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Jeanine Fritz

OSLO, Norway -- Where food and a bald dude named Harald are king, the Olso borough of Grünerløkka seems designed to facilitate fresher grindage than I'm used to.

Veggie vendors and tiny mom'n'pop grocery stores sprout up on every block and the restaurant-to-retailer ratio is grossly in favor of cuisine.

I blame the refrigerators.

The weensy-teensy things look like two stacked dorm fridges. The upper compartment is a set of wee shelves virtually forcing you to go out and buy small amounts of fresh food every couple of days and then eat it. (The horror!)

Under the shelves are two drawers, which we've filled with mushrooms and cucumbers and Left Hand Brewery wheat beers smuggled in from Sweden.

But when it comes to the freezer, it's a good thing I can't find a lot of the stuff I used to maw in Boulder. Hungry Man meals, 100-count boxes of Otter Pops, the Big Girl bottle of Smirnoff -- none could find purchase in these diminutive cubbyholes.

And there aren't any ice trays.

I can give up the Otter Pops, but I need ice for morning and evening waters, midday coffee, the occasional Coke and Mamma's Havin' a Bad Day Crooked Waters.

I knew ice wasn't a big deal in Europe proper. But Zeppelin called Scandinavia "the land of the ice and snow." So you'd think a sister could find some of that in the kitchen.

And with the stress of relocating, I've needed Crooked Waters: a cup filled to the brim with ice, a splash of vodka, soda water nearing the brim and then a whisper of orange juice.


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I needed to stop, collaborate and listen -- and then get my ice back with a brand-new invention.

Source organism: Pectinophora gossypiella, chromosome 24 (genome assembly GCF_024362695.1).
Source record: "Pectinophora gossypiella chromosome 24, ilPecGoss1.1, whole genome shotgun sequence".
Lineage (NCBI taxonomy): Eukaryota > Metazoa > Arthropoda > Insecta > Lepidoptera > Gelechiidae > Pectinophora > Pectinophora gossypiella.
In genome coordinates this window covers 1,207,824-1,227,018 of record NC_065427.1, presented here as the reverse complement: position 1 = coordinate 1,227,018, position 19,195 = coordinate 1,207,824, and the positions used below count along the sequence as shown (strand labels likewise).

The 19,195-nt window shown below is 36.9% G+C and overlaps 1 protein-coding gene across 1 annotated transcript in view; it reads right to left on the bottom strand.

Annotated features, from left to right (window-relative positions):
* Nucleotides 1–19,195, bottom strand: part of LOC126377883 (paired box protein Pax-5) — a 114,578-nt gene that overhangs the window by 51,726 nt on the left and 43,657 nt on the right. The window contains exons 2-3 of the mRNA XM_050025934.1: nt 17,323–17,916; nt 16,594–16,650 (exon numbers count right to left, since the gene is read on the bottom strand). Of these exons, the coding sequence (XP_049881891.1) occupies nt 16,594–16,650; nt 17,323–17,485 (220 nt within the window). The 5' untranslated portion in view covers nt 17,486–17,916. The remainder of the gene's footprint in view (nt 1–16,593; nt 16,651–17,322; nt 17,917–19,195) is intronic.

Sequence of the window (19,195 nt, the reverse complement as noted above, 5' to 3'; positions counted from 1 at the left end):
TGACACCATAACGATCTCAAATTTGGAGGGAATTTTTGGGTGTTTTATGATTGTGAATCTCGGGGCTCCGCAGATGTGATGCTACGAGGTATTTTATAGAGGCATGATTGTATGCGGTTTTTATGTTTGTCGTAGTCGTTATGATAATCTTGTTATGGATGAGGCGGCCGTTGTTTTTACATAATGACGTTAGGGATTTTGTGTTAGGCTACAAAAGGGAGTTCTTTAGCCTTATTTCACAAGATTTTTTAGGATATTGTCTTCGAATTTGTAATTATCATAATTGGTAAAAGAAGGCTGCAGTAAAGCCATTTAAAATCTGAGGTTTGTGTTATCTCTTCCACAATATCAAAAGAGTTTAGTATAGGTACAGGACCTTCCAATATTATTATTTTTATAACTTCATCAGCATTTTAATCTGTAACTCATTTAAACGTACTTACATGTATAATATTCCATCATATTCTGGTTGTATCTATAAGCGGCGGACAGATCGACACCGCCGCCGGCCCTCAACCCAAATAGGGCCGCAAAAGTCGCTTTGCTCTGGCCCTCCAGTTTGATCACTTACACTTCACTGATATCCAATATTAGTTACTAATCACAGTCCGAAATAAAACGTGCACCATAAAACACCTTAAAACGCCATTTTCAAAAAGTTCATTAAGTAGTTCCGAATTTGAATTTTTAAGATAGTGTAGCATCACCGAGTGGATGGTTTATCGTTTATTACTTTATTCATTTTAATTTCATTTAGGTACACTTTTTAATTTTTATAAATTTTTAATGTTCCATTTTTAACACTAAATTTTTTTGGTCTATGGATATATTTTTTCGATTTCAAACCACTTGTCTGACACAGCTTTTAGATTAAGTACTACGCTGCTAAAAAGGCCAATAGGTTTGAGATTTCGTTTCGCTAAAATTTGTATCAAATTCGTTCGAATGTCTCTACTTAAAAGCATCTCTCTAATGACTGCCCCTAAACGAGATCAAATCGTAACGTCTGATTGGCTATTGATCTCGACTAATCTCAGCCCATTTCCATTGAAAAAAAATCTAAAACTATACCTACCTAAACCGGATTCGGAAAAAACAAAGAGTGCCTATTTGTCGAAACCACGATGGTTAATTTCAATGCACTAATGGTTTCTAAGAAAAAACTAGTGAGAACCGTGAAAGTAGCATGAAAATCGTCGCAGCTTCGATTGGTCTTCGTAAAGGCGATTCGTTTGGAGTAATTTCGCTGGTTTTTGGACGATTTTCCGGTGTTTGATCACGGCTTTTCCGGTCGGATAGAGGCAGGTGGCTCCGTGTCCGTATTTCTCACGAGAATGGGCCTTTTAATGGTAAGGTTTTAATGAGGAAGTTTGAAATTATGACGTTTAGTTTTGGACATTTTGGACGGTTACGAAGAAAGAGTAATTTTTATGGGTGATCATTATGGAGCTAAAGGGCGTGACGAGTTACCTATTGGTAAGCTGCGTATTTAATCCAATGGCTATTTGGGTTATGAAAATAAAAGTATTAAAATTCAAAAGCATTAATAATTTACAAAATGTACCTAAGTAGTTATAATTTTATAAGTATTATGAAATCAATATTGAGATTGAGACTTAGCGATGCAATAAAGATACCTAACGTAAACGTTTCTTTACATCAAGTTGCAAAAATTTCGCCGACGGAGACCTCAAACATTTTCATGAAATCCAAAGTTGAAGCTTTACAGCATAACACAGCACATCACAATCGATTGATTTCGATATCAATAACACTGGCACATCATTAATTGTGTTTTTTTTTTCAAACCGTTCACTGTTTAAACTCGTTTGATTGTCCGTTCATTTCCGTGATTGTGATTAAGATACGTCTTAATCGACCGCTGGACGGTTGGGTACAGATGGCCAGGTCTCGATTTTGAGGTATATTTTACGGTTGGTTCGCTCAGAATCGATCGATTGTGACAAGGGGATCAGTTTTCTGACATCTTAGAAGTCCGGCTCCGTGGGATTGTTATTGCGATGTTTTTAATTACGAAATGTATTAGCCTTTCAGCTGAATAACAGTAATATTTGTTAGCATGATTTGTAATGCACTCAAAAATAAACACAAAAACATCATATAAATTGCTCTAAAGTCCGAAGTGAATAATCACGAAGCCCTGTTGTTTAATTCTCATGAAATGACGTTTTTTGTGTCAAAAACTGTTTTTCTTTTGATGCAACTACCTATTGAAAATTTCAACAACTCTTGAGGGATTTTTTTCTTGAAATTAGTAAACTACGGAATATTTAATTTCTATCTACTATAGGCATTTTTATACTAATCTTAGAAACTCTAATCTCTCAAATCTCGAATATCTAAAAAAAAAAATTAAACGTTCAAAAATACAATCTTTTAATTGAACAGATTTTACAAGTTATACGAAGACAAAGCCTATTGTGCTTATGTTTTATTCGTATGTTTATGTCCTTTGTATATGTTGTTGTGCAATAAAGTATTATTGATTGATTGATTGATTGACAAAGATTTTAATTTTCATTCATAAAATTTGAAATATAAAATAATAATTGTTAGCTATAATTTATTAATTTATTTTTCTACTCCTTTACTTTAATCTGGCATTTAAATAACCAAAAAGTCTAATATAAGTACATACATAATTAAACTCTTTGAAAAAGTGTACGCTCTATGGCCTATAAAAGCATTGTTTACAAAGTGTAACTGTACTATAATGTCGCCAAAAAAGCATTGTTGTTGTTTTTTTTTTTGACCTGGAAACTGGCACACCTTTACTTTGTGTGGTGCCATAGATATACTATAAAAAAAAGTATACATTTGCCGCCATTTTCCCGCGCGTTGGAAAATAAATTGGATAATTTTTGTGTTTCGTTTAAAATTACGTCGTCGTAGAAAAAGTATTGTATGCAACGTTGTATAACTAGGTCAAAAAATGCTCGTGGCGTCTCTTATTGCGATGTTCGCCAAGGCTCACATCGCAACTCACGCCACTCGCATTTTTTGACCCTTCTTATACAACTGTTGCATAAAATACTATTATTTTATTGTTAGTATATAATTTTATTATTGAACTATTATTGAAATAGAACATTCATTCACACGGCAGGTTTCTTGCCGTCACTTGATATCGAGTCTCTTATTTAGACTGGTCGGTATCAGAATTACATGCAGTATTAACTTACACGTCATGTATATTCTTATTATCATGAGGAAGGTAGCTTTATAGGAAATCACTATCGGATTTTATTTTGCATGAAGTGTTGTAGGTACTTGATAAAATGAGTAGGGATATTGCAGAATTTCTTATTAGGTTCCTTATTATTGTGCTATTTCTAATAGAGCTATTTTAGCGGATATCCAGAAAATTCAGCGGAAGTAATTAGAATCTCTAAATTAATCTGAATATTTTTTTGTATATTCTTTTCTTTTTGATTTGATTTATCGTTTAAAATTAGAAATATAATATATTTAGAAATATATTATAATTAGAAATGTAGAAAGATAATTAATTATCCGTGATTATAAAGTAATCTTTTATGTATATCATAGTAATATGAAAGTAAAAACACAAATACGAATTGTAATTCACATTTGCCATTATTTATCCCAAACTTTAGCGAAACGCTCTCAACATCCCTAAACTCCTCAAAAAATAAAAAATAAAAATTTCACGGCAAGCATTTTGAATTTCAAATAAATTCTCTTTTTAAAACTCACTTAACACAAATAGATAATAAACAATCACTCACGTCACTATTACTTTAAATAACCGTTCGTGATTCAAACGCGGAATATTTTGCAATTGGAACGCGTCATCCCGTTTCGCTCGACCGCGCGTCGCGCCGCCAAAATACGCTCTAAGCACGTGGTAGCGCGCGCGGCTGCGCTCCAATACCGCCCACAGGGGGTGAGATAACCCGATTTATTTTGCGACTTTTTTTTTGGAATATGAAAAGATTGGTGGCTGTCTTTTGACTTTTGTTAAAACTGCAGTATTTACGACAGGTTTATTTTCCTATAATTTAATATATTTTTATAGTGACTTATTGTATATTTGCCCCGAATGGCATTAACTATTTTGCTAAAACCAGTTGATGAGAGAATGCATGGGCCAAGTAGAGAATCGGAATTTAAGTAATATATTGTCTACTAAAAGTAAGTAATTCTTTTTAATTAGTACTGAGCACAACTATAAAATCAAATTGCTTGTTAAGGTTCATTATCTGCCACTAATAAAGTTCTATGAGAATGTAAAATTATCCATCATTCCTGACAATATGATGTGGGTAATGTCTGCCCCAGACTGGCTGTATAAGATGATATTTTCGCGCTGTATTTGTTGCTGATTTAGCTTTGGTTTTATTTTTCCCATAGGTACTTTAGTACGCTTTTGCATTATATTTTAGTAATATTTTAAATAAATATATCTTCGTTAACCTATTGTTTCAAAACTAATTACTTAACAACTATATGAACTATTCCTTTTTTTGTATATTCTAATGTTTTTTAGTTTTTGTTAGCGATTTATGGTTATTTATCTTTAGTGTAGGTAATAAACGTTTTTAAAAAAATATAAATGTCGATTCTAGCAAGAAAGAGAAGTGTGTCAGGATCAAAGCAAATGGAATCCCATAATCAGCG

At a local shop, I found purple rubber trays, designed to create funky, stacked blocks, like Incan temples. But the little pyramids didn't want to pop out and after running hot water over their backsides, so I only yielded about 12 pea-sized bits.

Not gonna work.

Next up were little plastic bags to hang under the faucet. Once the little built-in pockets fill up, you tie the top of the bag, toss it in the freezer (taking up one-third of the space) and wait till your little pillows of ice are good to go. While fun, it's hard to enjoy Crooked Water when the bags go to a landfill or maybe into the water, choking some poor herring.

Desperate, I rolled up my sleeves and hit IKEA. No matter when you go, IKEA is like going to Target the week the University of Colorado students are back in town.

After elbowing my way through the labyrinth of lamps and chairs, I found ice trays. While there are no less than 50,000 sofas, IKEA figured four ice trays would do the job.

I bought two of them -- one that makes sticks of ice, which could be devastatingly cool, and one that had little fish shapes. They are now in the freezer, and when I get home, I'll do my little "Ice, Ice, Maybe" dance.

If there is a problem, yo, I'll solve it.

Boulder expatriate Jeanine Fritz's weekly musings on life and kitchenware in Norway appear in the Colorado Daily every Friday.